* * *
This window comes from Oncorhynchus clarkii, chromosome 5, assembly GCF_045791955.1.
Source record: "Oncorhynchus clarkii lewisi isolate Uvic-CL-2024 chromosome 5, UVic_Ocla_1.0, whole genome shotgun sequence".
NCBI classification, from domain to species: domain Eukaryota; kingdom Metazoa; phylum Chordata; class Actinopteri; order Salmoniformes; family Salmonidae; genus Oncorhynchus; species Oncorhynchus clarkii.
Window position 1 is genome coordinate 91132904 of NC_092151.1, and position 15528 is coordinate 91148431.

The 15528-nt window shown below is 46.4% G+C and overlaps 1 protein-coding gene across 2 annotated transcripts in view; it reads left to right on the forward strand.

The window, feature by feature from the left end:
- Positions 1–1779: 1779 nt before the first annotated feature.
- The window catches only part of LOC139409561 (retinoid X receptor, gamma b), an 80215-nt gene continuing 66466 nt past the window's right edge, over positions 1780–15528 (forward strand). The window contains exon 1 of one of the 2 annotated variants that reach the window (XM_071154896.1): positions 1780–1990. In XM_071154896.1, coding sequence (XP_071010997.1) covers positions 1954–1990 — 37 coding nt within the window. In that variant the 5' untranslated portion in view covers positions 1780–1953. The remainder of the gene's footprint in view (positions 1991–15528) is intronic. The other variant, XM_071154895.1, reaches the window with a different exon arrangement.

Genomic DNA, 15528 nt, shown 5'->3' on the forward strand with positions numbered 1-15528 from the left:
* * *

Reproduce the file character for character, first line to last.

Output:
This window comes from Oncorhynchus clarkii, chromosome 5, assembly GCF_045791955.1.
Source record: "Oncorhynchus clarkii lewisi isolate Uvic-CL-2024 chromosome 5, UVic_Ocla_1.0, whole genome shotgun sequence".
NCBI classification, from domain to species: domain Eukaryota; kingdom Metazoa; phylum Chordata; class Actinopteri; order Salmoniformes; family Salmonidae; genus Oncorhynchus; species Oncorhynchus clarkii.
Window position 1 is genome coordinate 91132904 of NC_092151.1, and position 15528 is coordinate 91148431.

The 15528-nt window shown below is 46.4% G+C and overlaps 1 protein-coding gene across 2 annotated transcripts in view; it reads left to right on the forward strand.

The window, feature by feature from the left end:
- Positions 1–1779: 1779 nt before the first annotated feature.
- The window catches only part of LOC139409561 (retinoid X receptor, gamma b), an 80215-nt gene continuing 66466 nt past the window's right edge, over positions 1780–15528 (forward strand). The window contains exon 1 of one of the 2 annotated variants that reach the window (XM_071154896.1): positions 1780–1990. In XM_071154896.1, coding sequence (XP_071010997.1) covers positions 1954–1990 — 37 coding nt within the window. In that variant the 5' untranslated portion in view covers positions 1780–1953. The remainder of the gene's footprint in view (positions 1991–15528) is intronic. The other variant, XM_071154895.1, reaches the window with a different exon arrangement.

Genomic DNA, 15528 nt, shown 5'->3' on the forward strand with positions numbered 1-15528 from the left: